The big data privacy revolution is here.
General Data Protection Regulation (GDPR) came into effect across the European Union on Friday, changing the way companies around the world collect and handle personal data.
The new law affects any organization that holds or uses data on people inside the European Union, regardless of where is it based. An Indian call center handling customer services for companies that sell products in Europe or a US website tracking browsing histories of Europeans will be impactedd.
The last few days were marked by a huge scramble among businesses big and small to get their new data privacy policies in shape.
Many have not managed that and could now face fines of up to -20 million or 4% of their global annual sales, whichever is bigger.
Research from consulting firm Capgemini showed 85% of firms said they were not ready for the new law to come into effect, and one in four said they won't be ready until the end of the year.
European data regulators have signaled they will take compliance seriously. "Companies that have been making money from our data, have more responsibilities," Vera Jourova, Europe's top justice official, said Thursday.
Privacy advocates have already prepared lawsuits against Facebook, Whatsapp, Instagram, and Google, alleging they are breaking the new rules.
Businesses can still serve their customers, send them emails, and collect and store their data. They just need to make sure they have a "lawful basis" for doing so and respect the wishes of people who want to have their data deleted.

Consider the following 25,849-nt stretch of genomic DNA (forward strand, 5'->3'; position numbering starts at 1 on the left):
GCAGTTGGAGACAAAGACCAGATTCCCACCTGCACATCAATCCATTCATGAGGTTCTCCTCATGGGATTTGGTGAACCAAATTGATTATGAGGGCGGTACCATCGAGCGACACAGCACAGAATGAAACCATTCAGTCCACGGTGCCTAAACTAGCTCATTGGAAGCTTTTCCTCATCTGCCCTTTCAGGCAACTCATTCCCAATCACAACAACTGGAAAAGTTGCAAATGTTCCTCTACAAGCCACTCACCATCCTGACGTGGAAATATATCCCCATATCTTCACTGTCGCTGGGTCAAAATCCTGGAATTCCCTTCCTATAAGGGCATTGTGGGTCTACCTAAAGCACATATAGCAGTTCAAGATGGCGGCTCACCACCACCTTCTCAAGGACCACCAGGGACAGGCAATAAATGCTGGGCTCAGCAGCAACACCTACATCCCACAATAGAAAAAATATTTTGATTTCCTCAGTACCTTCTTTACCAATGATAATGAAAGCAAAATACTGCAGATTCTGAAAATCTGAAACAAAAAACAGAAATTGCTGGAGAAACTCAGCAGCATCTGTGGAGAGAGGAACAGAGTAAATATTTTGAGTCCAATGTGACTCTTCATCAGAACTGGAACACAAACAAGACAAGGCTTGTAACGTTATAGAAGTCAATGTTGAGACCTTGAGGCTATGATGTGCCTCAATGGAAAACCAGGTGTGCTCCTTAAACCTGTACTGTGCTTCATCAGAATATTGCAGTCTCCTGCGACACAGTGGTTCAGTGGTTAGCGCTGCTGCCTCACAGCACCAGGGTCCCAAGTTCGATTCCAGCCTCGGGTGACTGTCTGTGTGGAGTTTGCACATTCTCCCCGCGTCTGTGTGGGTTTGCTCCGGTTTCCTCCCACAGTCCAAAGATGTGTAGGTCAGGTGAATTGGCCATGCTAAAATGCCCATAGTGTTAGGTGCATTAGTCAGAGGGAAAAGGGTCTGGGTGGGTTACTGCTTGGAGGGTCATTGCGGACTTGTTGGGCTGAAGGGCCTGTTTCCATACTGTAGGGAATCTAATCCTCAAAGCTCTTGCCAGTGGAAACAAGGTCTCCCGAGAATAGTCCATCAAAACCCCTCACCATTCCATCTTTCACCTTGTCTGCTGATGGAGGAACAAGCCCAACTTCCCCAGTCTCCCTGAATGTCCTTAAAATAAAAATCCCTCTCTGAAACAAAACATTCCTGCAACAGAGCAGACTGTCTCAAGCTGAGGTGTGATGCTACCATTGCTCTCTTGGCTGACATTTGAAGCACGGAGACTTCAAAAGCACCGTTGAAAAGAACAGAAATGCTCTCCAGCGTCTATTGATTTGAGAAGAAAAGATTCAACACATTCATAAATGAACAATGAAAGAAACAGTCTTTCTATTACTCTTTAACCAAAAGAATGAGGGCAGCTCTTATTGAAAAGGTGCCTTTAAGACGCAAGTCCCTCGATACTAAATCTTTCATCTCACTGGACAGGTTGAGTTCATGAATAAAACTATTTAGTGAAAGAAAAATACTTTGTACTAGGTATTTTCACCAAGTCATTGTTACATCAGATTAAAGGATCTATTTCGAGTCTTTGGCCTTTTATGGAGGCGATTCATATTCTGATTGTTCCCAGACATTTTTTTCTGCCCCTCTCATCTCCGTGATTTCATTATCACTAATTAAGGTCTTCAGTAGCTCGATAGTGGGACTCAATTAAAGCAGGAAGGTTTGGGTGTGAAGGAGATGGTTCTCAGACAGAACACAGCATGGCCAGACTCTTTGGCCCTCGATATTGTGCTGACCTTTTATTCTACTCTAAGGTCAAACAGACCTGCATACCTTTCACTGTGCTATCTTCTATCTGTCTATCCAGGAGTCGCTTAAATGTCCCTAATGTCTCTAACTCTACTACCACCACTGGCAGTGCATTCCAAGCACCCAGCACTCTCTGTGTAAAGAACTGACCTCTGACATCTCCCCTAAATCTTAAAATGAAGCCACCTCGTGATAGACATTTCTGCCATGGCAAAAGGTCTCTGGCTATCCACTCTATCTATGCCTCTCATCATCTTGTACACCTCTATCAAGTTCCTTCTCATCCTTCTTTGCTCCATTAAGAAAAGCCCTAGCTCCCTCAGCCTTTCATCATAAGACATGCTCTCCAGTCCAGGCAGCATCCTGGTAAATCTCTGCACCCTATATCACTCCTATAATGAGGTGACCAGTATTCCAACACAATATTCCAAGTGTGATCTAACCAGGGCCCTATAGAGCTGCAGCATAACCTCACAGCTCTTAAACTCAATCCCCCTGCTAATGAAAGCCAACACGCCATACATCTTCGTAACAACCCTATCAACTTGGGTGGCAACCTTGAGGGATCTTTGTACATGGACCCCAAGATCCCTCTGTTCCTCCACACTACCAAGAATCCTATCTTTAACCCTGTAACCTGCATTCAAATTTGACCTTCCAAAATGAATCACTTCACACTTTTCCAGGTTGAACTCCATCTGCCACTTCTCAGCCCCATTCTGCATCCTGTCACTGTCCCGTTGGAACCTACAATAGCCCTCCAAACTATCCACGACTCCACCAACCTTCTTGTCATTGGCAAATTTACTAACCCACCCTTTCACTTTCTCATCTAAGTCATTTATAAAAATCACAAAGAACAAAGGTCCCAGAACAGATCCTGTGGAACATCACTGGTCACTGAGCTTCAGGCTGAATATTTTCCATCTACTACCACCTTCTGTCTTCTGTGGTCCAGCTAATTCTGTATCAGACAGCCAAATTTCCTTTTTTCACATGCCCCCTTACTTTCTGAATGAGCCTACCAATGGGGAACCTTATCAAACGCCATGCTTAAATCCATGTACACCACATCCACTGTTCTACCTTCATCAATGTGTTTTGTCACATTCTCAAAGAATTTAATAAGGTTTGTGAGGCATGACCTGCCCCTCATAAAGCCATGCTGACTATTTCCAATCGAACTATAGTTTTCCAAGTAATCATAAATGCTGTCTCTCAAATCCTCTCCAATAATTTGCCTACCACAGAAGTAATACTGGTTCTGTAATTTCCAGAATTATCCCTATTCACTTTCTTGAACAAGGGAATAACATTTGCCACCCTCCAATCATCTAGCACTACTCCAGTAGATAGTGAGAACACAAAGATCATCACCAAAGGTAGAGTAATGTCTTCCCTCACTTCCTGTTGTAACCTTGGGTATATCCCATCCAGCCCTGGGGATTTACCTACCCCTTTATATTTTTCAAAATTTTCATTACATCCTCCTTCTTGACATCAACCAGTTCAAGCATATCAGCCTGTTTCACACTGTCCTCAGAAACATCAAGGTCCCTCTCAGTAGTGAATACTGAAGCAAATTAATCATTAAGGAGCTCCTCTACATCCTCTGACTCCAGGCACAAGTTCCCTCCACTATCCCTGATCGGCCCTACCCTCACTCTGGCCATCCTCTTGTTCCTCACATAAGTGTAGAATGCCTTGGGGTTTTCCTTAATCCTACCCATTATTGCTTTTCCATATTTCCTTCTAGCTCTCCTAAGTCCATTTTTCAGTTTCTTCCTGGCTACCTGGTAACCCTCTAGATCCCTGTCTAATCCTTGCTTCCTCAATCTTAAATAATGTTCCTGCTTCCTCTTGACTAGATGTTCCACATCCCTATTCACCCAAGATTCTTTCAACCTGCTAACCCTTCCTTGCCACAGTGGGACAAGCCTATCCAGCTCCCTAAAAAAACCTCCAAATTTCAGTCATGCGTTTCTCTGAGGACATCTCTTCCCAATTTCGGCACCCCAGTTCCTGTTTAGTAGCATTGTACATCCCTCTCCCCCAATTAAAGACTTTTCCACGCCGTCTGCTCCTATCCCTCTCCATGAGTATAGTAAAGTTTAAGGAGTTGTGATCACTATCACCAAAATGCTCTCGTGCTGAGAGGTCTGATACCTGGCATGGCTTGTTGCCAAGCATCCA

If they fail to prove they have been handling data correctly, don't report security breaches within 72 hours, or hold data for longer than is necessary, they face penalties.
European regulators have in the past taken a tough stance of big tech companies not playing by the rules. EU has slapped a -2.4 billion ($2.7 billion) antitrust fine on Google, and fined Facebook -110 million ($122 million) for misleading officials about its takeover of WhatsApp.
Experts say that companies that have taken privacy seriously should find the new rules easy to comply with.
"If you are generally good with data protection, you are probably going to be alright with GDPR ... my concern is the companies that have never even thought about this and now are scrambling," said Richard Merrygold, data protection expert.
But for some companies, the expense of making sure they comply with the new rules was simply too much. Several have announced they are retreating from Europe or cutting down on services they offer their European customers compared to the rest of the world.
"The substantial potential fines and enormous effort involved in becoming and continuing to be compliant will clearly act as a deterrent [to investing in Europe]. Ultimately, they may simply decide it's just not worth it," said Chris L. Allyn, a partner at Moye White, a law firm.